A female character of advancing age who few would think of as a force for justice. Now who better fits that description than one of the most enduring figures in crime fiction —step forward Miss Jane Marple whose shrewd intelligence and understanding of human nature enables her to solve difficult crimes. For my sixth and final book in the chain I could name any one of the 12 Agatha Christie novels featuring Miss Marple but the one that fits the link best is actually the last Miss Marple book to be written: Nemesis. In this novel, published in 1971, Miss Marple is asked by a dying millionaire to  look into an unspecified crime which turns out to involves a missing girl and a millionaire’s son accused of her death. It requires our cardigan-wearing sleuth to take on the mantle of the Greek goddess of Nemesis, a figure who represents justice and he exposure of wrong-doing. 

And in a sense that mystery of a missing schoolgirl brings us back to where we began the chain in Australia. I bet if Miss Marple had been called upon the mystery of hanging rock wouldn’t have remained a mystery for very long. 

Home again

Rain and grey clouds were not quite the welcome home I was hoping for yesterday. After three weeks of blue sky and warmth, it was a shock to the system to arrive in Southampton in drizzle and winds. Tomorrow will be an even greater shock though when I have to go back to work. Goodbye lazy breakfasts and even lazier days reading in the sunshine; hello household chores, emails and teleconferences.

helicopterStill, we have some wonderful memories of our week in Zambia, walking through the falls, seeing the sun set over the Zambezi river and taking an old steam train across to Zimbabwe. Pride of place however goes to an exhilarating helicopter ride right over Victoria Falls and then swooping over the rim and down into a gorge to follow the twists of the river. Since I was the smallest passenger I got the premium seat right up front next to the pilot. Simply breathtaking!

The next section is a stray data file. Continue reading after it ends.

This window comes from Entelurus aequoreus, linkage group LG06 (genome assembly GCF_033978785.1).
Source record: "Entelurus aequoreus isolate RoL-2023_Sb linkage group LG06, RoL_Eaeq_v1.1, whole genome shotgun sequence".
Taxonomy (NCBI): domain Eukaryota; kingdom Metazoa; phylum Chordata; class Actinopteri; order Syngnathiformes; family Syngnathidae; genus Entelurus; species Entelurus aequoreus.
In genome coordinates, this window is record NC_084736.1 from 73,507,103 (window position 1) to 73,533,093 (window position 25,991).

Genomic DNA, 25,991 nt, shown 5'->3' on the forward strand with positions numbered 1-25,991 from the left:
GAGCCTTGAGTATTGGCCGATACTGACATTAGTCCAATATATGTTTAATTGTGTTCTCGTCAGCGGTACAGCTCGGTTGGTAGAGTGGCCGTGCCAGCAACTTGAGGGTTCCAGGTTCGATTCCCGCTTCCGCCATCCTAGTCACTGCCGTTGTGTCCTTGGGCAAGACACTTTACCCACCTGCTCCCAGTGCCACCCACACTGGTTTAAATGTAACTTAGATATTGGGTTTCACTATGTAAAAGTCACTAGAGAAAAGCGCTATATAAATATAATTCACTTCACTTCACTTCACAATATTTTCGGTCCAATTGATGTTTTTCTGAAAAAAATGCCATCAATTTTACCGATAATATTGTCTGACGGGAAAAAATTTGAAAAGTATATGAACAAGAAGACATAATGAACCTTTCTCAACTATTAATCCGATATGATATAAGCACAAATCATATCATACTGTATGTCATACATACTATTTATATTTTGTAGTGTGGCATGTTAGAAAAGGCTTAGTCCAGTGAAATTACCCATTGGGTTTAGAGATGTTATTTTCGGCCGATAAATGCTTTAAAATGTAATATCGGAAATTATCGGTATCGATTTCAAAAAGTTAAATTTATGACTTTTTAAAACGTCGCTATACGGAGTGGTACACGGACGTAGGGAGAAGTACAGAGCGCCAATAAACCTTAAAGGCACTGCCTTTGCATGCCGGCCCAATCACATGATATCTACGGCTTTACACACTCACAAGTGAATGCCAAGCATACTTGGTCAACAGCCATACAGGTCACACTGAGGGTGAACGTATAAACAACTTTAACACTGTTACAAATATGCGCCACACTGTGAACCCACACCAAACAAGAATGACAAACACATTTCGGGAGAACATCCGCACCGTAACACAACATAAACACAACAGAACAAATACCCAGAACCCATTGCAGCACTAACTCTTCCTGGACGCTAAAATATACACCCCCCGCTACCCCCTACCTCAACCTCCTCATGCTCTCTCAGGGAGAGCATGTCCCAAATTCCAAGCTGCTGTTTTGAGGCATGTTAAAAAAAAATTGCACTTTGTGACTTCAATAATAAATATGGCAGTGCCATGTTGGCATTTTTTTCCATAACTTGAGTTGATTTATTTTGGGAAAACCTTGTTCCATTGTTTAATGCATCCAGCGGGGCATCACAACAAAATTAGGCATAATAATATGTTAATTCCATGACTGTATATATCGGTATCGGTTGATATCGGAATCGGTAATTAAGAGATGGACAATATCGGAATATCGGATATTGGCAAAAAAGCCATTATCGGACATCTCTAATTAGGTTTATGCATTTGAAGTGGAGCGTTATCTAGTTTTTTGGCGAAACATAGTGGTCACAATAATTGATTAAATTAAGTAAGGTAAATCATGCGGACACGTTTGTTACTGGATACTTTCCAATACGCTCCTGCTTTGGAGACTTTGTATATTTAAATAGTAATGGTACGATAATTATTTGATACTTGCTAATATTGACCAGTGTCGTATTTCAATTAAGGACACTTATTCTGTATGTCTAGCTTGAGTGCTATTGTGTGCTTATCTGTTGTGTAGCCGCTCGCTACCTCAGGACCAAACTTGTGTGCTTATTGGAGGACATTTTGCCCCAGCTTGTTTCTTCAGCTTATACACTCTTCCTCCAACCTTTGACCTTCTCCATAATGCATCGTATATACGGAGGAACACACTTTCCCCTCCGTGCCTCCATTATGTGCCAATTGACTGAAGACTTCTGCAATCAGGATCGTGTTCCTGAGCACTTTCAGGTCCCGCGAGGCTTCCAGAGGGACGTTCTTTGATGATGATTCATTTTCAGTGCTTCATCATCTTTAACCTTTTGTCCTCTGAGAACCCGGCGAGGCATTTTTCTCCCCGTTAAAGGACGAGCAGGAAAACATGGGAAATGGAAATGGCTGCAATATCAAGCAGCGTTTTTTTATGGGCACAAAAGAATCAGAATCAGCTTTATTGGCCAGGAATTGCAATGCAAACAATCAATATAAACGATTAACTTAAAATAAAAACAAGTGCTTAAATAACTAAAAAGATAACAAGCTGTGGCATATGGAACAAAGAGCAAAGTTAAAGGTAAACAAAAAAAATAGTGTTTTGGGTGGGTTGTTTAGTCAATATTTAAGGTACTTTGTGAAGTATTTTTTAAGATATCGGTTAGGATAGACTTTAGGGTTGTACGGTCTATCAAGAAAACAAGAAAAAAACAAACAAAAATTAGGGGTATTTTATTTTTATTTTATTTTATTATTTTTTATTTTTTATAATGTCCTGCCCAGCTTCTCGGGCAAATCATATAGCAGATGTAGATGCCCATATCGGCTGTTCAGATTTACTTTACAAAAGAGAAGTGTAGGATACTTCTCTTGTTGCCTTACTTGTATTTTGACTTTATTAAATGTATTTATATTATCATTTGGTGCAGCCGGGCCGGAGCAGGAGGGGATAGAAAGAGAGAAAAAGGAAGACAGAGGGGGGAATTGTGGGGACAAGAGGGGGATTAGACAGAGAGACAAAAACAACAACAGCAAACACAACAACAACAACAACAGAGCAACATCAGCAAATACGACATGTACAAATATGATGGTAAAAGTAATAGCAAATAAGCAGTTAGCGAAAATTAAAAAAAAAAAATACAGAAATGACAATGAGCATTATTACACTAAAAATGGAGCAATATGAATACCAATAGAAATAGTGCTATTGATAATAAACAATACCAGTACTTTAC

Library on Queen Mary 2

The library on Queen Mary 2 – more than 9,000 titles available

After that excitement we got a chance to catch our breath with the two weeks it took us to cruise up the coast of Africa back to the UK. We’d never been on a cruise before but everyone told us the Queen Mary 2 is one of the best afloat. I loved the art deco theme throughout all the public rooms and the formal nights where tuxedos and cocktail gowns were required.

 

View from library of Queen Mary 2

View from the library of Queen Mary 2

In between listening to classic recitals and lectures I found plenty of time to just laze on the deck, watch the ocean go by and catch up on some reading. I tried to synchronise the books with some of the countries we visited or sailed past:

  • Cry the Beloved Country by Alan Paton (South Africa)
  • We Need New Names by No Violet Bulawayo (Zimbabwe)
  • Fiela’s Child by Dalene Matthee (South Africa)
  • The President’s Hat by Antoine Laurain (France)
  • The Fortune of the Rougons by Emile Zola (France)
  • Read all About It by Paul Cudahy (England)
  • The Shock of the Fall by Nathan Filer (England)

I also finished Life of Pi by Yan Martel that I was half way through when we left for our trip and am part way through Mansfield Park (not one of my favourite Austens but I decided to give it another go).

Pretty impressive eh?

The cost of internet access meant I couldn’t post very often – I did manage to do a review of The Old Curiousity Shop and posted a few general pieces:

 

Kafka’s views on reading

Oliver Goldsmith’s Vicar of Wakefield

Choosing an author to represent England

Books from Indonesia

I’ll get around to posting my reviews eventually and will also do my best to catch up on all the blog sites I follow.